Art Showcase

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The Art of Mort Künstler / The American Spirit / The Old West

Here you will find a pictorial chronicle of the drama and excitement of American History. These paintings give the viewer an insight into the tumultuous life of this young nation that mere words cannot achieve.



Kansan, The – limited edition print




Limited Edition Print

Image Size: 20" x 25-1/2" • Overall Size: 28-7/8" x 23-7/8"
Signed and Numbered • Edition Size: 300
Signed Artist's Proof • Edition Size: 60

This is a 9 color lithograph. The artist created the plates for the edition by drawing directly onto a textured mylar surface with a variety of substances including ink, stabilo pencils and lithographic crayon. These completed hand-drawn mylars were then chemically transferred onto positive-working emulsion-coated aluminum lithographic plates at The American Atelier in New York City. From these plates proofs were pulled, corrected and approved by the artist.

The entire edition was then pulled under the supervision of master printer Mauro Guiffreda at The American Atelier in New York City.

Each print in the edition was hand signed in pencil by the artist at The American Atelier in New York City, October 1976.


Historical Information

Perhaps the most remarkable feature of American history is its telescopic quality. Changes, transformations, which in the Old World took centuries, in America overlap: thus the swift transition from wilderness to civilization, from a primitive to a highly sophisticated culture, from the overlapping of frontiers - the white and the Indian, the agricultural and the hunting, the industrial and the agricultural; thus the overlapping, too, of ethnic groups - the English, the Irish, the German, the Swedish, the Italian, the Polish, the Negro, the Jewish, and the Oriental. An awareness of the transitory character of any American experience permeated Owen Wister’s novel, The Virginian, with its subtitle, “The Horseman of the Plains,” perhaps the most popular novel in the first decade of the century. We do not think of Virginians as cattlemen nor would we expect the re-creation of frontier Wyoming to come from a Philadelphia aristocrat, educated at Harvard and in Paris. Nor would we expect such a novel to be dedicated to that Knickerbocker aristocrat, Theodore Roosevelt. But Owen Wister lived in Wyoming and Roosevelt was himself, for a while, a cattle rancher in the Dakota country.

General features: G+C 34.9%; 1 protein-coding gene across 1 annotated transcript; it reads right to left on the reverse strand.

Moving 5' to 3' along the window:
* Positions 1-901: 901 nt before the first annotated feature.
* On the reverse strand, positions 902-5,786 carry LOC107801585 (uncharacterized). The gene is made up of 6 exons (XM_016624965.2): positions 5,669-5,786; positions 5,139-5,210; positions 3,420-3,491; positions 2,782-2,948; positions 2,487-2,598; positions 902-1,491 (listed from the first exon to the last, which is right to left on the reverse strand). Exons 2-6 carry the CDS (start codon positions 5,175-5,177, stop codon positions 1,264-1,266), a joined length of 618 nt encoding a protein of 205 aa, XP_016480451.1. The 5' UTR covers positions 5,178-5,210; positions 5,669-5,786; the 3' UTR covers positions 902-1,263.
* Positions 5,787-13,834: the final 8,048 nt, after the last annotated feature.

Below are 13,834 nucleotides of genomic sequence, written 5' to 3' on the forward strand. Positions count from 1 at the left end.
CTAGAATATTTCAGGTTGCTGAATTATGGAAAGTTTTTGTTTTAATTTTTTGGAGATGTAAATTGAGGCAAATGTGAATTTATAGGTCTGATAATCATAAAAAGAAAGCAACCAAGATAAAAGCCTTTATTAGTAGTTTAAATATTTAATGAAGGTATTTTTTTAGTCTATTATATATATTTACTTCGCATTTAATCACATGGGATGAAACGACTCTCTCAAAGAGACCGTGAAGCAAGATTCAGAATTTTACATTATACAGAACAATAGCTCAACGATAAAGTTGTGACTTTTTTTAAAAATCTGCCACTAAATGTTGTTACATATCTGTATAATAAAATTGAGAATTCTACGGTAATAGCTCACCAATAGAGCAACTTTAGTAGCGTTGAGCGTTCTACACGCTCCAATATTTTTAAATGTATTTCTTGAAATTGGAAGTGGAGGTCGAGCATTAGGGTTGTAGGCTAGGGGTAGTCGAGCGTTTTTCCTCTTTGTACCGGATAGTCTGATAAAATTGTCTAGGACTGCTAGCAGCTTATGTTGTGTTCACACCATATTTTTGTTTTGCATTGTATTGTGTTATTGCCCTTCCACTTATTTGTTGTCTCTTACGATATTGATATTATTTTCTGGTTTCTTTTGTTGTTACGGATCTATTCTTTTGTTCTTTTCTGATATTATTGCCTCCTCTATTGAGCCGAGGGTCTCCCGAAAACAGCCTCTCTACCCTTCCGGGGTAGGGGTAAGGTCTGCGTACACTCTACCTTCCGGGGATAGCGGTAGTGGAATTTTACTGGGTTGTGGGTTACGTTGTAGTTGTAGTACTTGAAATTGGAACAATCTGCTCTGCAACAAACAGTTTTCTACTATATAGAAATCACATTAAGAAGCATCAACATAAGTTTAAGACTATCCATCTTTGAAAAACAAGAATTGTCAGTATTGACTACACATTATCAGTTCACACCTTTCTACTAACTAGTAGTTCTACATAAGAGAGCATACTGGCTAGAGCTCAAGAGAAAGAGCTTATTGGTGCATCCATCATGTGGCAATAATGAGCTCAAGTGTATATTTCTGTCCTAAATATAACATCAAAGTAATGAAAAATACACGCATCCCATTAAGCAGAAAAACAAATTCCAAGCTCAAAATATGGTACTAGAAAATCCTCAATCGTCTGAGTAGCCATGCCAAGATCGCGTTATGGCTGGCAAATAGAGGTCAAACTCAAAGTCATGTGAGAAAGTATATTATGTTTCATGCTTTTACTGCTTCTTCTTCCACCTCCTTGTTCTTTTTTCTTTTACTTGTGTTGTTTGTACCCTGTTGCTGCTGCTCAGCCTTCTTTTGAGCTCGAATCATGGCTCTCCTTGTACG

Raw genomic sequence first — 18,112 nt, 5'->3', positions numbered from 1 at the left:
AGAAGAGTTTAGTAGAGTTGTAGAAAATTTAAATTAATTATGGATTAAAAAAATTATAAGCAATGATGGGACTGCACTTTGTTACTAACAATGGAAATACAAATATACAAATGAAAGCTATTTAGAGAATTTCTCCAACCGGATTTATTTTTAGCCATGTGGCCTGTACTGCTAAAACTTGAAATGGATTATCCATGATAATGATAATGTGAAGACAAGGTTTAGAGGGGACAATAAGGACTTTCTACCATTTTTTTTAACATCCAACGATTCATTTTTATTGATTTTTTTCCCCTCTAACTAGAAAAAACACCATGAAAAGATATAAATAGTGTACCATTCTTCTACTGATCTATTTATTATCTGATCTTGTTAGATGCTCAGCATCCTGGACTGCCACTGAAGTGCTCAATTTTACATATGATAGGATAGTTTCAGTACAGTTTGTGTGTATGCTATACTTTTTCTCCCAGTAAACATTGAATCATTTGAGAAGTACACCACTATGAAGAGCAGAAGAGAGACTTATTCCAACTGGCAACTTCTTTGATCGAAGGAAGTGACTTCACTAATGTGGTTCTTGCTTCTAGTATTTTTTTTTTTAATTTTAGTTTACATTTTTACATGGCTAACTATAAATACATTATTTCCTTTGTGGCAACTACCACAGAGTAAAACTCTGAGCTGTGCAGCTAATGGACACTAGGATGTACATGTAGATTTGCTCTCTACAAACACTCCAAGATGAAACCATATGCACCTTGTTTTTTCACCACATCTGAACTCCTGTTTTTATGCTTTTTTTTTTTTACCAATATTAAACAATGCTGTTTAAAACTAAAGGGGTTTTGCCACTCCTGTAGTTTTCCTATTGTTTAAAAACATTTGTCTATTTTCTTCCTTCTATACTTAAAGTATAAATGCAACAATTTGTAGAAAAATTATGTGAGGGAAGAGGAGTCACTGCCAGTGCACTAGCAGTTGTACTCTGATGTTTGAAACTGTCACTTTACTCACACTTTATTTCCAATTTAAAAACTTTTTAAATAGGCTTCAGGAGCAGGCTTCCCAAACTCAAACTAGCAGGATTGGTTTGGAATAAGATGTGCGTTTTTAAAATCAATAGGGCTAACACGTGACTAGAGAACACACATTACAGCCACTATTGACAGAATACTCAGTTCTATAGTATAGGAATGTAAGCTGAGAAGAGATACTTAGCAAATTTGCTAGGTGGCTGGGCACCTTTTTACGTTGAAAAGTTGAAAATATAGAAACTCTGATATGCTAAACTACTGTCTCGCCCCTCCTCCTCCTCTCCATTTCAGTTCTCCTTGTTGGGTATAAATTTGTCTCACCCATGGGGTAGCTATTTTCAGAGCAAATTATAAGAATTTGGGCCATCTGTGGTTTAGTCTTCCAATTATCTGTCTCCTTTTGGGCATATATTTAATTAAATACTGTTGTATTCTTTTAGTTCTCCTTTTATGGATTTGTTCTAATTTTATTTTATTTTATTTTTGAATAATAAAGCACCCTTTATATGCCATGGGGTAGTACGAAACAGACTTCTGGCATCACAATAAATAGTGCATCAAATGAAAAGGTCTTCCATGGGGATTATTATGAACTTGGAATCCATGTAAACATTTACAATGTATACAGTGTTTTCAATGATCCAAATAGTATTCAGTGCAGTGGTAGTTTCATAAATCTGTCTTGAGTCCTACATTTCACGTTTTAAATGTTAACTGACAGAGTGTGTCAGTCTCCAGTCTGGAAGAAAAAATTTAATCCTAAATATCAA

Wister draws our attention to the transitory nature of so much of the American experience by his words describing his own novel. It depicts: a vanished world. No journeys save those which memory can take, will bring you to it now. The mountains are there, and the infinite earth, and the air that seems forever the eternal fountain of youth - but where are the buffalo and the wild antelope and where the horseman with his pasturing thousands? So like his old self does the sage brush seem when revisited, that you wait for the horseman to appear. But he will never come again. He rides in his historic yesterday. You will no more see him gallop out of the unchanging silence than you will see Columbus on the unchanging sea. . . What has become of the horseman, the cow puncher, the last romantic figure upon our soil? What indeed, but that he now lives in the imagination of the novelist, the film producer and the painter.


Mort Künstler's Comments

This painting was used as the cover illustration for a book called The Kansan, although the tree and rocks are actually from the area around Cody, Wyoming.


 

 
All illustrations by Mort Künstler. Text by Michael Aubrecht, Dee Brown, Henry Steele Commager, Rod Gragg, Mort Künstler, Edward Lengel, James McPherson, and James I. Robertson, Jr. - Copyright © 2001-2019. All Rights Reserved. No part of the contents of this web site may be reproduced or utilized in any form by any means without written consent of the artist.